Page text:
Mass Extinction Threat: Earth on Verge of Huge Reset Button?
Mass extinctions have served as huge reset buttons that dramatically changed the diversity of species found in oceans all over the world, according to a comprehensive study of fossil records. The findings suggest humans will live in a very different future if they drive animals to extinction, because the loss of each species can alter entire ecosystems.
Some scientists have speculated that effects of humans - from hunting to climate change - are fueling another great mass extinction. A few go so far as to say we are entering a new geologic epoch, leaving the 10,000-year-old Holocene Epoch behind and entering the Anthropocene Epoch, marked by major changes to global temperatures and ocean chemistry, increased sediment erosion, and changes in biology that range from altered flowering times to shifts in migration patterns of birds and mammals and potential die-offs of tiny organisms that support the entire marine food chain.
Anthropologists have unearthed the leftovers of the world's first known organized feast, which took place around 12,000 years ago at a burial site in Israel, according to a new study.
Based on the findings, approximately 35 guests ate meat from 71 tortoises and at least three wild cattle while attending this first known human-orchestrated event involving food.
The discovery additionally provides the earliest known compelling evidence for a shaman burial, the apparent reason for the feasting. A shaman is an individual who performs rituals and engages in other practices for healing or divination.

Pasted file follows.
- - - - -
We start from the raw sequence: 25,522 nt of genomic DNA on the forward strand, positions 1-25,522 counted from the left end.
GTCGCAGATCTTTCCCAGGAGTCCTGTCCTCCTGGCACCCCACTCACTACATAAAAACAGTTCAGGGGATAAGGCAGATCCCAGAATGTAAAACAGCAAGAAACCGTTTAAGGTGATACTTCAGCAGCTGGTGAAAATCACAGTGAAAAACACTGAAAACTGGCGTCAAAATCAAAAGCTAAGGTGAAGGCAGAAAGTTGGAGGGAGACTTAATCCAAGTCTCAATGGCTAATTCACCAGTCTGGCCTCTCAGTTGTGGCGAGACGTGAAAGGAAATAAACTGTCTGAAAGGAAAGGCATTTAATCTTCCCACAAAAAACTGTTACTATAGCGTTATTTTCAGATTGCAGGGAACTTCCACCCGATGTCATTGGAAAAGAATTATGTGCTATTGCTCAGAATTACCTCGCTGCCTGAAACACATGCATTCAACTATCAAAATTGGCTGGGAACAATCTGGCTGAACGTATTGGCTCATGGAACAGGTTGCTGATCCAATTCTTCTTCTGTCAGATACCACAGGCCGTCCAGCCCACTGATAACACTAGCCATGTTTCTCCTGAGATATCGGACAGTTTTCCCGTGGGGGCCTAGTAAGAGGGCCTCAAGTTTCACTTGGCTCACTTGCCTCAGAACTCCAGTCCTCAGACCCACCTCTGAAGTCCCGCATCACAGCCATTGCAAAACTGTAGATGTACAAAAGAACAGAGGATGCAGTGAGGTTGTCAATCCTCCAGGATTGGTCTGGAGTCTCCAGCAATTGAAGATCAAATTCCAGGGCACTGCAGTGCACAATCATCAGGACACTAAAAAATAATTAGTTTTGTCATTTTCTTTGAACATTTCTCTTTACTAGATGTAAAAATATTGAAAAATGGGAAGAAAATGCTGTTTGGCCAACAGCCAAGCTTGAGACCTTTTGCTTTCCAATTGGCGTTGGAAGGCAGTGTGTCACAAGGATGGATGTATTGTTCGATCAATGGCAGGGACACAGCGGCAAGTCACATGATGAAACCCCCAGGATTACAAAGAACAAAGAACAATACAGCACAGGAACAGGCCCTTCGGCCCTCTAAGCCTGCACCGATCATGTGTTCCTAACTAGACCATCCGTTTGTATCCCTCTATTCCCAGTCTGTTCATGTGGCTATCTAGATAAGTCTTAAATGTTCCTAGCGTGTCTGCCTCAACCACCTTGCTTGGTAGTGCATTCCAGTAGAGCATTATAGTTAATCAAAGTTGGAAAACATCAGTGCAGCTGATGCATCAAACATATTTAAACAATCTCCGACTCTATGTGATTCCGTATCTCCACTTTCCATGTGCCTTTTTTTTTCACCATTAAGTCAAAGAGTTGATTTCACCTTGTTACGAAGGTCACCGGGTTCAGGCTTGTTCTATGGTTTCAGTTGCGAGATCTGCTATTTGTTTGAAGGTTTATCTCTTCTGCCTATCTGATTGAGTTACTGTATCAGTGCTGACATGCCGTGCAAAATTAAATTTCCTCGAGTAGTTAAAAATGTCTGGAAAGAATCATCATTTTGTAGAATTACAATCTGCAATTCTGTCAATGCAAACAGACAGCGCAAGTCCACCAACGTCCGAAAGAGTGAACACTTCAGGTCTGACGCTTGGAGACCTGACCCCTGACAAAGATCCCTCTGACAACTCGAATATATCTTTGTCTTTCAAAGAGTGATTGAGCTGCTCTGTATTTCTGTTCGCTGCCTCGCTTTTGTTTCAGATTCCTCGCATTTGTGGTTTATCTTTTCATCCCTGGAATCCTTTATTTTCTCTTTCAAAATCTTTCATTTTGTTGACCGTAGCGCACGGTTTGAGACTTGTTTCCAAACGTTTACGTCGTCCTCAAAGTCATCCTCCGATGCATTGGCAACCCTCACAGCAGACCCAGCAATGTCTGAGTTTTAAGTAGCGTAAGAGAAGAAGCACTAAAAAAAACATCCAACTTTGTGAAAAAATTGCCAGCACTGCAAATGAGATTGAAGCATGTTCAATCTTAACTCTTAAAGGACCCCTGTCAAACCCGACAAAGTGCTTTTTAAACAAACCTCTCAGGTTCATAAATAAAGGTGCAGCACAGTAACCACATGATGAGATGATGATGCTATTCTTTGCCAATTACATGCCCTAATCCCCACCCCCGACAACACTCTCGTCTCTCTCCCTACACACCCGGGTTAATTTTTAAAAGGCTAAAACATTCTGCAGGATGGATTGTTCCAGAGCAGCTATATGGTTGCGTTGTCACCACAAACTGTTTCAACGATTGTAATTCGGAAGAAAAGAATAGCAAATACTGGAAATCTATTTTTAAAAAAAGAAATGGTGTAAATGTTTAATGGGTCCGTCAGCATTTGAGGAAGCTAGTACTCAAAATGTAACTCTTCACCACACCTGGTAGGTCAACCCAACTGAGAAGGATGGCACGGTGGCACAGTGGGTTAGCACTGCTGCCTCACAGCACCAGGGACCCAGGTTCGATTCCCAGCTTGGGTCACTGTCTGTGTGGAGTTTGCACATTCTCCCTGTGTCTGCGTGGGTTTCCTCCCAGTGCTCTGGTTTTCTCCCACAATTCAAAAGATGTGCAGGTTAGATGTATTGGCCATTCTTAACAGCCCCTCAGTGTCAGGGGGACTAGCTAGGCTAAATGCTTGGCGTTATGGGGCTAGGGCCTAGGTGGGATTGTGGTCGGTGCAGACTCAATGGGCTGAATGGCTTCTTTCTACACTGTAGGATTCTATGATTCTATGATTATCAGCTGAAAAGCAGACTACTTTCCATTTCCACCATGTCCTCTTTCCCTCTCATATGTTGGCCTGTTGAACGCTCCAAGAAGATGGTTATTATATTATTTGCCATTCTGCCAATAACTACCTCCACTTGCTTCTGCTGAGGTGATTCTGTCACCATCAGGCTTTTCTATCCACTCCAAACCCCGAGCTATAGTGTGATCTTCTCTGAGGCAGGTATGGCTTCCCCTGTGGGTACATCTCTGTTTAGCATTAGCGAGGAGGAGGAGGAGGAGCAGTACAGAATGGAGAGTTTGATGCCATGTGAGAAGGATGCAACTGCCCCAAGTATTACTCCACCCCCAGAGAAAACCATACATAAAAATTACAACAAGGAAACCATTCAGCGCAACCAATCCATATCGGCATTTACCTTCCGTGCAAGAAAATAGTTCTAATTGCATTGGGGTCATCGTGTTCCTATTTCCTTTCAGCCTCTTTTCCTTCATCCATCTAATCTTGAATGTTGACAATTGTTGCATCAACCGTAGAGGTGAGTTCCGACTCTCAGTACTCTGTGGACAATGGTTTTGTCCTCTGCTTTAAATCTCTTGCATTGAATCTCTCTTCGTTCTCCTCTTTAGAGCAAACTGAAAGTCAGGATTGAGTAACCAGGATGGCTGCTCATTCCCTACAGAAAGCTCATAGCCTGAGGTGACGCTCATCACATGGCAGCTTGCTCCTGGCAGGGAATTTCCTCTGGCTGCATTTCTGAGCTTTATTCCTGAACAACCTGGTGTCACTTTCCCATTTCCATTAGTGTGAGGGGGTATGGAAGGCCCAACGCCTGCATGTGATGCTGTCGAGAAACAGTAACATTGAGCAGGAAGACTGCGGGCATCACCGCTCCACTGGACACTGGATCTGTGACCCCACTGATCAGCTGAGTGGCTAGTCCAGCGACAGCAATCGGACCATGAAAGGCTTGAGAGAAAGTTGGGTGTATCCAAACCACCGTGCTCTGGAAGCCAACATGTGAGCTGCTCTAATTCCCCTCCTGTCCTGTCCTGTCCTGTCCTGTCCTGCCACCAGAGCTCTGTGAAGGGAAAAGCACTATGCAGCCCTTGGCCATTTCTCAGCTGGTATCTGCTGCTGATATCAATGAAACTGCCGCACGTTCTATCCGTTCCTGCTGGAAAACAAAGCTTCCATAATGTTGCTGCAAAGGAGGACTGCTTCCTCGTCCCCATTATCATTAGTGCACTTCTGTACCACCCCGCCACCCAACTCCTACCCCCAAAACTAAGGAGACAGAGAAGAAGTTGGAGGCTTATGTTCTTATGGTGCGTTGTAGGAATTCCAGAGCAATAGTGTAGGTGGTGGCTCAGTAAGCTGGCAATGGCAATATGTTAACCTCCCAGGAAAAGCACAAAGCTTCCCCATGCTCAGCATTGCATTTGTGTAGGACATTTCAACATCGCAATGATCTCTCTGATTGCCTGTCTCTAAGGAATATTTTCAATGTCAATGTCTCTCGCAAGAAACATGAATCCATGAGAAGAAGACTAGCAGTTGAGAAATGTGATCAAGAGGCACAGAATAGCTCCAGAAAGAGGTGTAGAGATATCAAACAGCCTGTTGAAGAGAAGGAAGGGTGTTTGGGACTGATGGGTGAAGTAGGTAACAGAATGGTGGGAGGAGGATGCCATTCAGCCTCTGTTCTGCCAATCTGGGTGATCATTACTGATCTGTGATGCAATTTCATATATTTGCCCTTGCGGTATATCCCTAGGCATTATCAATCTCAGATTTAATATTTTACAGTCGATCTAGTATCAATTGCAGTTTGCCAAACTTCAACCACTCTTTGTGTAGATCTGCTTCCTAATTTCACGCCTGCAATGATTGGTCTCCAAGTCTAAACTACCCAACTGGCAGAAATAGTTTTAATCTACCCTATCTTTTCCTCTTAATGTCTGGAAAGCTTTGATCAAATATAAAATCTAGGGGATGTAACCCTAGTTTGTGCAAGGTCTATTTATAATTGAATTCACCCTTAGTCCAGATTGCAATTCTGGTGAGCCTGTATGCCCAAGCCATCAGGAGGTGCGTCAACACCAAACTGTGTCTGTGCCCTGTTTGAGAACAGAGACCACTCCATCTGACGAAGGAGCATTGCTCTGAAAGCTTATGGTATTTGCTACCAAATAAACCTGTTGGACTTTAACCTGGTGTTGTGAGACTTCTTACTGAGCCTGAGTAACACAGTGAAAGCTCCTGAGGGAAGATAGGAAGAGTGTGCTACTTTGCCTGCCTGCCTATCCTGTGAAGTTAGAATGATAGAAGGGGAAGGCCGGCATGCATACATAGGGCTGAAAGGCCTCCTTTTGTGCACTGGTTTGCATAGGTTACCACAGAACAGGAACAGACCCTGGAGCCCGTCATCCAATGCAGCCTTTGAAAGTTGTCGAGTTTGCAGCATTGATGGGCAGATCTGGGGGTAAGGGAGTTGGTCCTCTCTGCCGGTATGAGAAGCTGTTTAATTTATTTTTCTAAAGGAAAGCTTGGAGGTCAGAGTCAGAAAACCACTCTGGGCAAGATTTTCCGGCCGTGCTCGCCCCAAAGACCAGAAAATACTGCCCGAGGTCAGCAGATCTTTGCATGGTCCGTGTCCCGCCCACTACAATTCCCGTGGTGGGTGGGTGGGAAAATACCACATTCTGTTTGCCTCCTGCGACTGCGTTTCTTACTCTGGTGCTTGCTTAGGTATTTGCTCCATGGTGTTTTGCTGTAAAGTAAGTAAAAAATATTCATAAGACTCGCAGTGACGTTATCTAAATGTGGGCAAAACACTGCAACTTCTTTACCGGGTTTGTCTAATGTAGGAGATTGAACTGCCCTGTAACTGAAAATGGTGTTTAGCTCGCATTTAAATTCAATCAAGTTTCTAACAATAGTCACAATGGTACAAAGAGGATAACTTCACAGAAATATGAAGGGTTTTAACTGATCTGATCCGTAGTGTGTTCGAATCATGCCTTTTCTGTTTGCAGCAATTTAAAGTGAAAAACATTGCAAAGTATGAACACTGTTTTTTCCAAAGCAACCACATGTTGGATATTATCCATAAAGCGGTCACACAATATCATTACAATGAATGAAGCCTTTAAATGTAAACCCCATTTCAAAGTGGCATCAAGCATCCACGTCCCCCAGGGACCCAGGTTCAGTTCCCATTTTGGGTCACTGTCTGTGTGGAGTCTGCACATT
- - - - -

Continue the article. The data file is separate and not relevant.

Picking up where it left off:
A new synthetic marijuana and the resurgence in popularity of a hallucinogenic drug have police and community leaders worried because both substances are legal and for sale in the Santa Cruz area.
"I don't know enough about this stuff," Watsonville Police Chief Manny Solano said. "That's what concerns me."
"Spice" is a relatively new herbal and chemical product that produces similar effects as marijuana. It does not show up on drug tests and is not regulated. Area smoking shops started carrying the substance about six months ago and Spice started gaining in popularity this summer.
WEARING a frilly dress and heavy makeup, the man strides down the aisle clutching a golden bowl in one hand and a golden cock in the other. His audience is made up mainly of old ladies, and when he starts to dance they go ballistic, deploying clenched fists and knobbly elbows in the crush to reach the front of the crowd.
Forget household coconuts and small tree shrines – this is nat worship, Taungbyone-style.
Teri Nehring, a petite blonde from Mishicot, is an unlikely shaman.
“It’s like entering the priesthood … you feel that you are called to this path,” she said as she spread out her medicine bundle, a colorful hand-woven cloth filled with healing stones, bottle caps, beads and pieces of wood.
“This is an old practice but it’s new coming into this area,” said Nehring, a psychotherapist for the Oneida Tribe of Indians in the Green Bay area.
A search for alternative medicine led her to learn ancient Peruvian healing practices in the South American country known as home to one of the oldest human civilizations.
“What’s so mystical about Peru is they’ve tapped into the energy of the Earth. They take that energy and have been able to integrate it into how to live your life,” Nehring said.